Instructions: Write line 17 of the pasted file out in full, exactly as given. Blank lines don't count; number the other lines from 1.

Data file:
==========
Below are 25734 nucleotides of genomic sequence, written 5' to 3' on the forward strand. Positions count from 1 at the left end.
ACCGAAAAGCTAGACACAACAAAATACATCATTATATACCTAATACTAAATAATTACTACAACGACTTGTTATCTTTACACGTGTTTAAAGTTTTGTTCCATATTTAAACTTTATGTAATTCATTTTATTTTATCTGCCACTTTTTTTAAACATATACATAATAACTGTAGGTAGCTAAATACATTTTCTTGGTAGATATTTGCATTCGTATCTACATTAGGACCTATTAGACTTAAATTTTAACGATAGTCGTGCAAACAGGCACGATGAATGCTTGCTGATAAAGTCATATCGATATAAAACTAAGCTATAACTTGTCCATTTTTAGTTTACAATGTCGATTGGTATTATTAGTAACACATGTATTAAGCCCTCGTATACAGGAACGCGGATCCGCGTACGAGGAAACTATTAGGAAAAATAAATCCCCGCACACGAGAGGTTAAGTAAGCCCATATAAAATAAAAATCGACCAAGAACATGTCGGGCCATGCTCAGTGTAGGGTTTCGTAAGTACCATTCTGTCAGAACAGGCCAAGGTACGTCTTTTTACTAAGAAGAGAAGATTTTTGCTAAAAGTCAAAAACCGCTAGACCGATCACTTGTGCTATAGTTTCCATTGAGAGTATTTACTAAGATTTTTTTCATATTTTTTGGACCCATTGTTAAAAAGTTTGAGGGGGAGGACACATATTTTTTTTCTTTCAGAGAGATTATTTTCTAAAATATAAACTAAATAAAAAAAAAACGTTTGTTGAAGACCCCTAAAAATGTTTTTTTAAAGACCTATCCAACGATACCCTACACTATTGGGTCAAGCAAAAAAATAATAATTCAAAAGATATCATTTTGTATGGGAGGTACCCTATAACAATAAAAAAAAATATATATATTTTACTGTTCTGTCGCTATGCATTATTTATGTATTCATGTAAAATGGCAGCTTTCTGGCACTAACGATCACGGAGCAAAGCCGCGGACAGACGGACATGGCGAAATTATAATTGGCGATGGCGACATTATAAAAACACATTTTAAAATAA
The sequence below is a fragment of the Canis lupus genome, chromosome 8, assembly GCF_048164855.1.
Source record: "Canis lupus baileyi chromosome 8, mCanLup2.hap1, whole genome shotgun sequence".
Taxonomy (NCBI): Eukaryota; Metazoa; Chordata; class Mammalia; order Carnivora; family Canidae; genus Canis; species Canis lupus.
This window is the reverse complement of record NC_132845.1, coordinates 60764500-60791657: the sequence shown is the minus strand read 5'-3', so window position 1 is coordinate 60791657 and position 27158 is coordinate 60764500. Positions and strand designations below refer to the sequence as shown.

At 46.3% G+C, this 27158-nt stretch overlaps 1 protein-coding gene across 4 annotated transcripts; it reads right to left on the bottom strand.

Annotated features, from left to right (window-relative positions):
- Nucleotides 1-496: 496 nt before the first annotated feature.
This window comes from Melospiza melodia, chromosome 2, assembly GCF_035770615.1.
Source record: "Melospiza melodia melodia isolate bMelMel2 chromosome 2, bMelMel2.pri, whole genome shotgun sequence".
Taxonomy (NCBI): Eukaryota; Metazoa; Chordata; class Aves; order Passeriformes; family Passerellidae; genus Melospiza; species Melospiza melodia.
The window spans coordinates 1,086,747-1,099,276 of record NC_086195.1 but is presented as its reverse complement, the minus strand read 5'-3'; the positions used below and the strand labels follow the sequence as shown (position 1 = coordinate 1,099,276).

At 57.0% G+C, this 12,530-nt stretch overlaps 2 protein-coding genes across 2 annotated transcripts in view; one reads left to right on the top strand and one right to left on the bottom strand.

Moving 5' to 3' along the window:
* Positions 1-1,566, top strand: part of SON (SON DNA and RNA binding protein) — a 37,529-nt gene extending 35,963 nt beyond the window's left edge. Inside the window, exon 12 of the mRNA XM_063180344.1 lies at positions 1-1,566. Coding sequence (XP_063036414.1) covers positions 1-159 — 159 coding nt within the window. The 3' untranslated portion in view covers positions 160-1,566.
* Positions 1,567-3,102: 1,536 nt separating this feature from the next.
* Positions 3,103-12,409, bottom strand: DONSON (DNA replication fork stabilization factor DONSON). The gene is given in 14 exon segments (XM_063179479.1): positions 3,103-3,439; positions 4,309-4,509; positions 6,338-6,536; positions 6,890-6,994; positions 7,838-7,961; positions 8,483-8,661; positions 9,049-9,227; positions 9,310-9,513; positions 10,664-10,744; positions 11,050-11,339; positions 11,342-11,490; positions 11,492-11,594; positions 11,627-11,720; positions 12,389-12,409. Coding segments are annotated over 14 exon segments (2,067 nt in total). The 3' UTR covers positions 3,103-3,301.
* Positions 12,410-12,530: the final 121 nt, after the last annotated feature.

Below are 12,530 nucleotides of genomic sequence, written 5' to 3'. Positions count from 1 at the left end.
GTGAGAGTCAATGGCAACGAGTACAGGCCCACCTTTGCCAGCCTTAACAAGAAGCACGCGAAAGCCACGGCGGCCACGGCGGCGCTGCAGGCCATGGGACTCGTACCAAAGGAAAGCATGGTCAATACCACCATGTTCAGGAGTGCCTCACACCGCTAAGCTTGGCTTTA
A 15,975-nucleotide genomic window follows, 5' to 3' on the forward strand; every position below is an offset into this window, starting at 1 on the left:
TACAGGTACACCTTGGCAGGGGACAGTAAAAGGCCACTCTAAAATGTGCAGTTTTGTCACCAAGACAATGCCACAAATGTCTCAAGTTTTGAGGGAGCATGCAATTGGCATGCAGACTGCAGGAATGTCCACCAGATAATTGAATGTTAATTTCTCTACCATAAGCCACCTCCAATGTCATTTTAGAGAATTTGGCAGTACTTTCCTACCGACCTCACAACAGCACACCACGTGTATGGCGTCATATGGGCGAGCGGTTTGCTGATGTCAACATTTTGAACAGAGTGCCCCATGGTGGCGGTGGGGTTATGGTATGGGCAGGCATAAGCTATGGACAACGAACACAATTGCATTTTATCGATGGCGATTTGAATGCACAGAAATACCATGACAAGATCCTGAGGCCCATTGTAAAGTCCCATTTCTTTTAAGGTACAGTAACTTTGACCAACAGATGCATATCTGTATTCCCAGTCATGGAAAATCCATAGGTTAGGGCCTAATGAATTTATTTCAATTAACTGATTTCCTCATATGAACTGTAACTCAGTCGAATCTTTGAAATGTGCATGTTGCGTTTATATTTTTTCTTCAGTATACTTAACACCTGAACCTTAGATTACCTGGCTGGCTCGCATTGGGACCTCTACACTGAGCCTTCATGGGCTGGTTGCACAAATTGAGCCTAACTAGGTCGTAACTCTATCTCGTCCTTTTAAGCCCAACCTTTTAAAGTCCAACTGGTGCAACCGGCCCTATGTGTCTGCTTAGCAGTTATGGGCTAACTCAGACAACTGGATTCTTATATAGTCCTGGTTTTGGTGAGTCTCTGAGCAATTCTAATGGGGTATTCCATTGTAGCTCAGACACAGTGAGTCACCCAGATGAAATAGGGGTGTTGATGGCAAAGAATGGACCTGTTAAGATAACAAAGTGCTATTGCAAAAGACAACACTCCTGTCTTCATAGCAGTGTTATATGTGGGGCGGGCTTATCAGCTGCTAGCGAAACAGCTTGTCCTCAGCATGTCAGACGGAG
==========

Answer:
* Positions 1,567-3,102: 1,536 nt separating this feature from the next.